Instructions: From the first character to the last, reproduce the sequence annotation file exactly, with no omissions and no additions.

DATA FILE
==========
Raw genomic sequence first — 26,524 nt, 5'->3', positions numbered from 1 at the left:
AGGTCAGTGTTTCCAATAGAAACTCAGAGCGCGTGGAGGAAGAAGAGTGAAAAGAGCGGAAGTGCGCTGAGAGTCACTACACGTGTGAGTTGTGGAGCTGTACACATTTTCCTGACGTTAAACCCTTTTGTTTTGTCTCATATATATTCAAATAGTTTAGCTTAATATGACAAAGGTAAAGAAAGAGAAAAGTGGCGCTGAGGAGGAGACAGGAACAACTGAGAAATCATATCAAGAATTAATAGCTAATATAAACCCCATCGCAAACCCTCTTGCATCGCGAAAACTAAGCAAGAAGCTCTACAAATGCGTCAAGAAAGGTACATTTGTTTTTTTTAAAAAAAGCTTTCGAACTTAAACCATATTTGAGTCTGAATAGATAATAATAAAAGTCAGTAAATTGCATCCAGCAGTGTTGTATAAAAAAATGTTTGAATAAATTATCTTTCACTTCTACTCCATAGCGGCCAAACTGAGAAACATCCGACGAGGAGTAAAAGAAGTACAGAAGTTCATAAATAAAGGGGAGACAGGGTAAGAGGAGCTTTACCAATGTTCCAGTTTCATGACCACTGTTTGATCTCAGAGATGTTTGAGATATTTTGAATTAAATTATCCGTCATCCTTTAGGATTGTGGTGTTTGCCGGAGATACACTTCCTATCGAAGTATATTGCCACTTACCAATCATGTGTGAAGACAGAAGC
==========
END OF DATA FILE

Raw genomic sequence first — 26,524 nt, 5'->3', positions numbered from 1 at the left:
AGGTCAGTGTTTCCAATAGAAACTCAGAGCGCGTGGAGGAAGAAGAGTGAAAAGAGCGGAAGTGCGCTGAGAGTCACTACACGTGTGAGTTGTGGAGCTGTACACATTTTCCTGACGTTAAACCCTTTTGTTTTGTCTCATATATATTCAAATAGTTTAGCTTAATATGACAAAGGTAAAGAAAGAGAAAAGTGGCGCTGAGGAGGAGACAGGAACAACTGAGAAATCATATCAAGAATTAATAGCTAATATAAACCCCATCGCAAACCCTCTTGCATCGCGAAAACTAAGCAAGAAGCTCTACAAATGCGTCAAGAAAGGTACATTTGTTTTTTTTAAAAAAAGCTTTCGAACTTAAACCATATTTGAGTCTGAATAGATAATAATAAAAGTCAGTAAATTGCATCCAGCAGTGTTGTATAAAAAAATGTTTGAATAAATTATCTTTCACTTCTACTCCATAGCGGCCAAACTGAGAAACATCCGACGAGGAGTAAAAGAAGTACAGAAGTTCATAAATAAAGGGGAGACAGGGTAAGAGGAGCTTTACCAATGTTCCAGTTTCATGACCACTGTTTGATCTCAGAGATGTTTGAGATATTTTGAATTAAATTATCCGTCATCCTTTAGGATTGTGGTGTTTGCCGGAGATACACTTCCTATCGAAGTATATTGCCACTTACCAATCATGTGTGAAGACAGAAGC